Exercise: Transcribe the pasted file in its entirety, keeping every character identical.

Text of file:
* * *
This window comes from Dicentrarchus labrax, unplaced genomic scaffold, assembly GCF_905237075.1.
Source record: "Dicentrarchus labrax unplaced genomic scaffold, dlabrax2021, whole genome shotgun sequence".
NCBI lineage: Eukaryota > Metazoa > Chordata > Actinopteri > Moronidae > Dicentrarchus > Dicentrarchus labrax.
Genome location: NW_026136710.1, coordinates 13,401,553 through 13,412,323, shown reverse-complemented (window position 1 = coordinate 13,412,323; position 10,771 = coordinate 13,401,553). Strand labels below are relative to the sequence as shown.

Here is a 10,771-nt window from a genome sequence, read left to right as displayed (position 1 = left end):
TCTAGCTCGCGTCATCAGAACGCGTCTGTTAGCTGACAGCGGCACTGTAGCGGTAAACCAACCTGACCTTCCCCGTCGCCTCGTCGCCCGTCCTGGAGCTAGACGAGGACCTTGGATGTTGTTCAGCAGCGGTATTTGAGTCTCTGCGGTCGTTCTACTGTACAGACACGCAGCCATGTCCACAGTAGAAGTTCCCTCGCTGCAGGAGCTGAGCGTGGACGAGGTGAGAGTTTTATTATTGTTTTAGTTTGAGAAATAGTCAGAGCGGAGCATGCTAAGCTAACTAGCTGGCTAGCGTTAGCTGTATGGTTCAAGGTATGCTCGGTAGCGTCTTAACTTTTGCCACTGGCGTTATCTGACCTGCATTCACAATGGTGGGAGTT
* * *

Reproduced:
This window comes from Dicentrarchus labrax, unplaced genomic scaffold, assembly GCF_905237075.1.
Source record: "Dicentrarchus labrax unplaced genomic scaffold, dlabrax2021, whole genome shotgun sequence".
NCBI lineage: Eukaryota > Metazoa > Chordata > Actinopteri > Moronidae > Dicentrarchus > Dicentrarchus labrax.
Genome location: NW_026136710.1, coordinates 13,401,553 through 13,412,323, shown reverse-complemented (window position 1 = coordinate 13,412,323; position 10,771 = coordinate 13,401,553). Strand labels below are relative to the sequence as shown.

Here is a 10,771-nt window from a genome sequence, read left to right as displayed (position 1 = left end):
TCTAGCTCGCGTCATCAGAACGCGTCTGTTAGCTGACAGCGGCACTGTAGCGGTAAACCAACCTGACCTTCCCCGTCGCCTCGTCGCCCGTCCTGGAGCTAGACGAGGACCTTGGATGTTGTTCAGCAGCGGTATTTGAGTCTCTGCGGTCGTTCTACTGTACAGACACGCAGCCATGTCCACAGTAGAAGTTCCCTCGCTGCAGGAGCTGAGCGTGGACGAGGTGAGAGTTTTATTATTGTTTTAGTTTGAGAAATAGTCAGAGCGGAGCATGCTAAGCTAACTAGCTGGCTAGCGTTAGCTGTATGGTTCAAGGTATGCTCGGTAGCGTCTTAACTTTTGCCACTGGCGTTATCTGACCTGCATTCACAATGGTGGGAGTT